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Texas Educators: Neil Armstrong Not a Scientist

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posted on Sep, 23 2009 @ 12:41 PM
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The proof is in the pudding.

en.wikipedia.org...

Can you say "someone burnt my Pop Tart!"? Well, Neil Armstrong would no longer be with us had he gone through the Van Allen belt.

[edit on 23-9-2009 by pluckynoonez]




posted on Sep, 23 2009 @ 12:45 PM
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Originally posted by pluckynoonez
Why is everyone here defending Neil Armstrong? The man stole our childhoods! Think about it, he pulled the ruse that he walked on the moon, which we all know is a lie.

No, actually I don't know that at all. In fact, there's ample evidence it wasn't a lie. Tell you what, if I could find the Apollo S-IVB that "supposedly" launched Armstrong to the moon and has been lost in heliocentric orbit for the last 40 years, would you concede that Armstrong was telling the truth?



posted on Sep, 23 2009 @ 12:45 PM
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Originally posted by pluckynoonez
The proof is in the pudding.
en.wikipedia.org...
Can you say "someone burnt my Pop Tart!"? Well, Neil Armstrong would no longer be with us had he gone through the Van Allen belt.


Well, Jeez...why didn't you say it was in wiki? I wouldn't have wasted another thought had I known.

By all means, if you see it on the Net...it must be true.

My profound apologies.



posted on Sep, 23 2009 @ 12:47 PM
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And, oh yeah, before anyone retorts, space is not like Superman 4: The Quest for Peace. There is no air or wind or Marc Pillow up there trying to look tough. It is a brutal environment, space is, and the Van Allen belts would cook you unless you had something like 16 inches of solid lead (hence the Superman reference).

Neil Armstrong is not a scientist, he's no better than O.J. Simpson in Capricorn One.

www.youtube.com...

[edit on 23-9-2009 by pluckynoonez]



posted on Sep, 23 2009 @ 12:47 PM
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Originally posted by john124
Of course Neil Armstrong is a scientist, an engineer and a pioneer. He was also a teacher. How ignorant can people be nowadays... it's utterly pathetic. I suppose they will start calling creationists who talk about floods moving the continents as scientists. Phulleease, someone get me a sick bucket, cos' these texans make me feel sick.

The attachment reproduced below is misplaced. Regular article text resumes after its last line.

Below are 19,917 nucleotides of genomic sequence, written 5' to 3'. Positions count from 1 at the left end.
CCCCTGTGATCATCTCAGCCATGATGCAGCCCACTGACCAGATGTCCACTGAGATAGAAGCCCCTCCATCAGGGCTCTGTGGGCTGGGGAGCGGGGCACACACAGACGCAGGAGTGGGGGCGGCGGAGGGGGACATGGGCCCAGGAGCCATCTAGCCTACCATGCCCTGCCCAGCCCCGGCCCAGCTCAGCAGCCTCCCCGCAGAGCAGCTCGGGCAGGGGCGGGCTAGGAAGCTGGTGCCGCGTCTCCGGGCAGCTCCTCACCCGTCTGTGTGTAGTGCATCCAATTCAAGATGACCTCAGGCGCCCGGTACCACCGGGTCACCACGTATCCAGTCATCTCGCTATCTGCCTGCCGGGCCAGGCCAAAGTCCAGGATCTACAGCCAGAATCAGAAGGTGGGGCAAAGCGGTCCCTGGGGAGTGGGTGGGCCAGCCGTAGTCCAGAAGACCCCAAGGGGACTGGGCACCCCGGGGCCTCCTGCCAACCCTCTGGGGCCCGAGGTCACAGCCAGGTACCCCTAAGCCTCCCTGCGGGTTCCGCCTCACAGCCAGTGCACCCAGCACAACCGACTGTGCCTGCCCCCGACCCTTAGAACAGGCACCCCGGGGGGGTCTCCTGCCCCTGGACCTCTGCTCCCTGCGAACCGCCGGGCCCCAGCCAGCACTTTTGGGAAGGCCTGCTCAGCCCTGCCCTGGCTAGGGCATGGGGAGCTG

i have been to texas, and all i can say is "it figures"....this is not a shock to me. what would be a shock to me is if the majority of schools did this.



posted on Sep, 23 2009 @ 12:49 PM
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reply to post by JohnnyCanuck
 


Wiki is for useful for an overview and by no means intended for legitimate scholarly study or citation. But if you must poke fun, have a laugh, laughy laugherton.



posted on Sep, 23 2009 @ 12:50 PM
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Originally posted by pluckynoonez
Can you say "someone burnt my Pop Tart!"? Well, Neil Armstrong would no longer be with us had he gone through the Van Allen belt.

Your critical mistake is that you didn't bother to quantify how much radiation armstrong would have received. I work in a facility with plenty of radioactive materials, in fact I'm due for safety training next week, but I'm clearly not dead. Here's a chart showing Van Allen belt doses for one round trip:
spacetethers.com...
The apollo command module had 4mm of aluminum, not to mention even thicker fibrous insulation, great against van allen belt radiation. Not even accounting for the fibrous insulation or any other mitigating factors, the maximum dose from passing through the belts even slower than Apollo is less than 6 rads, far from lethal.



posted on Sep, 23 2009 @ 12:53 PM
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reply to post by pluckynoonez
 



Neil Armstrong is not a scientist


This is just ridiculous!


By definition (see my above post and links) he is a scientist. So am I. So is anyone that has a degree in a scientific field, or follows the scientific process, or becomes an expert in some capacity!

Social Agenda? Social Contribution? Going to moon or not? What does any of that have to do with being a Scientist? Somebody please show me a definition of a Scientist that claims you have to have gone to the moon, or provided some social contribution! None of my Professors or my University told me any of that! All they said was, "Pay your tuition, pass your classes, voila, you are now a Chemist/Scientist!"



posted on Sep, 23 2009 @ 12:54 PM
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Originally posted by pluckynoonez
It is a brutal environment, space is, and the Van Allen belts would cook you unless you had something like 16 inches of solid lead (hence the Superman reference).

Depleted uranium aside, lead is about the worst possible choice for shielding against van allen belt radiation.